The righteous care about justice for the poor, but the wicked have no such concern.

Proverbs 29:7

And here's just a few more relevant scriptures for Mr. Shannon (and the many who apparently agree with him).

Therefore, O king, be pleased to accept my advice: Renounce your sins by doing what is right, and your wickedness by being kind to the oppressed. It may be that then your prosperity will continue.

Daniel 4:27

Among my people are the wicked who lie in wait like men who snare birds and like those who set traps to catch people. Like cages full of birds, their houses are full of deceit; they have become rich and powerful and have grown fat and sleek.

Their evil deeds have no limit; they do not seek justice. They do not promote the case of the fatherless; they do not defend the just cause of the poor.

Should I not punish them for this?" declares the LORD. Should I not avenge myself on such a nation as this?

Jeremiah 5:26-29

Seek the peace and prosperity of the city….

Jeremiah 29:7

You've likely heard the story of Sodom and Gomorrah. Have you heard why God said he destroyed the city?

Now this was the sin of your sister Sodom: She and her daughters were arrogant, overfed and unconcerned; they did not help the poor and needy.

Ezekiel 16:49

Could this apply to us today in the United States? If so, how culpable are Christians?

If you think Ezekiel got it wrong; Isaiah says the same thing in his first chapter. I wish there was space to quote the whole chapter here, but please read it yourself, just google "Isaiah 1" or "Isaiah 58" or Amos or Micah or Jeremiah or any other prophet or Jesus for that matter. They ALL felt the same way about the world they lived in. They all were angry about hypocritical people who gather in "worthless assemblies" and give "meaningless offerings" that are "detestable" to God because the people giving them (and the nation they live in) are corrupt and unjust – especially to the poor. There's simply nothing God talks about more. Christians should too.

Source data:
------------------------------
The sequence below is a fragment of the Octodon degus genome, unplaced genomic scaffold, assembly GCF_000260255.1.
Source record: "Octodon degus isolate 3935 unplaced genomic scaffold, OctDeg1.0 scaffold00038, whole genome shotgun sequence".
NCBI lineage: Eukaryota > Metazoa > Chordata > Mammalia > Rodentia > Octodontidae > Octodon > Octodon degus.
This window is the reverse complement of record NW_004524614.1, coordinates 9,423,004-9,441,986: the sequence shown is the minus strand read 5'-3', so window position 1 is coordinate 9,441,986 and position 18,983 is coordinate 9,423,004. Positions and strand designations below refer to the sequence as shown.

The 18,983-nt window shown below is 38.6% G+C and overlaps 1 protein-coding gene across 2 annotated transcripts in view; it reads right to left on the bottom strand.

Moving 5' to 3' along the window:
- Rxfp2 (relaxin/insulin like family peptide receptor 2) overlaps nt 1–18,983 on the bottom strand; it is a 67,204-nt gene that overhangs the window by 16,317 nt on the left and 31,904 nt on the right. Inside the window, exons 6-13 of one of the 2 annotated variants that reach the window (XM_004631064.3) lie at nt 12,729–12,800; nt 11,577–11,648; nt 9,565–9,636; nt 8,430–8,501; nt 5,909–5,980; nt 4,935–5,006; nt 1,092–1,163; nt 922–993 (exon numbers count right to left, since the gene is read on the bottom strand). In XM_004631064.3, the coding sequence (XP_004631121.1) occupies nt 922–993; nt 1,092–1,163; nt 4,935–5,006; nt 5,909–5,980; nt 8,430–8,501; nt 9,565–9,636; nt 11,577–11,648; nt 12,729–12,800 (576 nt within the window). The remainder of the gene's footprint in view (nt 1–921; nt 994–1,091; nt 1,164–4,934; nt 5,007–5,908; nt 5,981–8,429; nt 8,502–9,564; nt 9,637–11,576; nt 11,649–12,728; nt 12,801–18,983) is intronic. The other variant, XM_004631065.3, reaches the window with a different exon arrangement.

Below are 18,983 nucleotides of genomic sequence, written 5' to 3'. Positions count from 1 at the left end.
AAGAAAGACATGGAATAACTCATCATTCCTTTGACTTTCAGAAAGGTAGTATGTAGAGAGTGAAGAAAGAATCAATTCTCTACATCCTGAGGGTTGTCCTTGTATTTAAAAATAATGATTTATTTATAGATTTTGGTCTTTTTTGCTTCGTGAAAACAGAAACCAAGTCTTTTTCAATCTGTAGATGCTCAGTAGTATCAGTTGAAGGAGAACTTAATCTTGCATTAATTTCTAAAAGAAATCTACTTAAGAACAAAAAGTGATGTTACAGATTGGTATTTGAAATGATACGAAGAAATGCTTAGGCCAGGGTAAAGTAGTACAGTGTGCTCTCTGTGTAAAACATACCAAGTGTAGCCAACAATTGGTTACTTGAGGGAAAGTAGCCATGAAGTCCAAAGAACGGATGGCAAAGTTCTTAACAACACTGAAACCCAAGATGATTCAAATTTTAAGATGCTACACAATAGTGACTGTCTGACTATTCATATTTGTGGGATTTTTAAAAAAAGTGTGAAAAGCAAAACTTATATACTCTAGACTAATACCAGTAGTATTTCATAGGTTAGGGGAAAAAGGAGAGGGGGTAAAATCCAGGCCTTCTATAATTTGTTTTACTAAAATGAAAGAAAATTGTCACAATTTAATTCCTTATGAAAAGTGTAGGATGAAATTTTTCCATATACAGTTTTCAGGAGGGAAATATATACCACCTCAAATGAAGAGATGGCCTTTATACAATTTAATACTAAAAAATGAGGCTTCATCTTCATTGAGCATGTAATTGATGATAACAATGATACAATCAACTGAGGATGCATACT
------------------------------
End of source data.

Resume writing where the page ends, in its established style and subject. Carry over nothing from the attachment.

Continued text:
We live in the wealthiest country the world has ever known. Yet, the gap between the rich and the poor has rarely been greater. More and more "middle class" people are sinking into poverty. When Christians do nothing about corrupt and unChristian structures that allow the richest people in history to get even richer while poverty, sickness, hunger, homelessness, greed and selfishness abound -- our guilt is much greater than it was in the time of the prophets and Jesus. The reason is that we have a government "of the people." We can't just blame the government or Wall Street (as Mr. Shannon attempts to do). We ARE the government. We elect them. Indeed, Christians (at least when you include nominal ones) compose a large majority of the population of America. We are responsible and accountable for the government we elect and the economic and social policies, structures and laws it enacts. We ultimately can choose what kind of country we will live in.

We have ample resources to fix all of these problems if we have the will to act unselfishly. If Wall Street is corrupt – we have a duty to fix it. If the Koch brothers are using their massive wealth to further injustice – we have an obligation, as Christians, to do something about that – perhaps by limiting the amount of money they are able to buy political influence with. We don't have the luxury of blaming poverty, injustice and oppression on others. We are part of the problem (the sin) if we are not working for solutions, including the essential systemic ones.

There is much more to say about this topic but time and space have run out for now. I am gratified that Mr. Shannon read my first reply and hopefully will read this one as well. I look forward to more discussion.

Read more along these lines at Romney's Tax Return Highlights Injustice and What Should a Christian Church Be Like and Gospel Politics.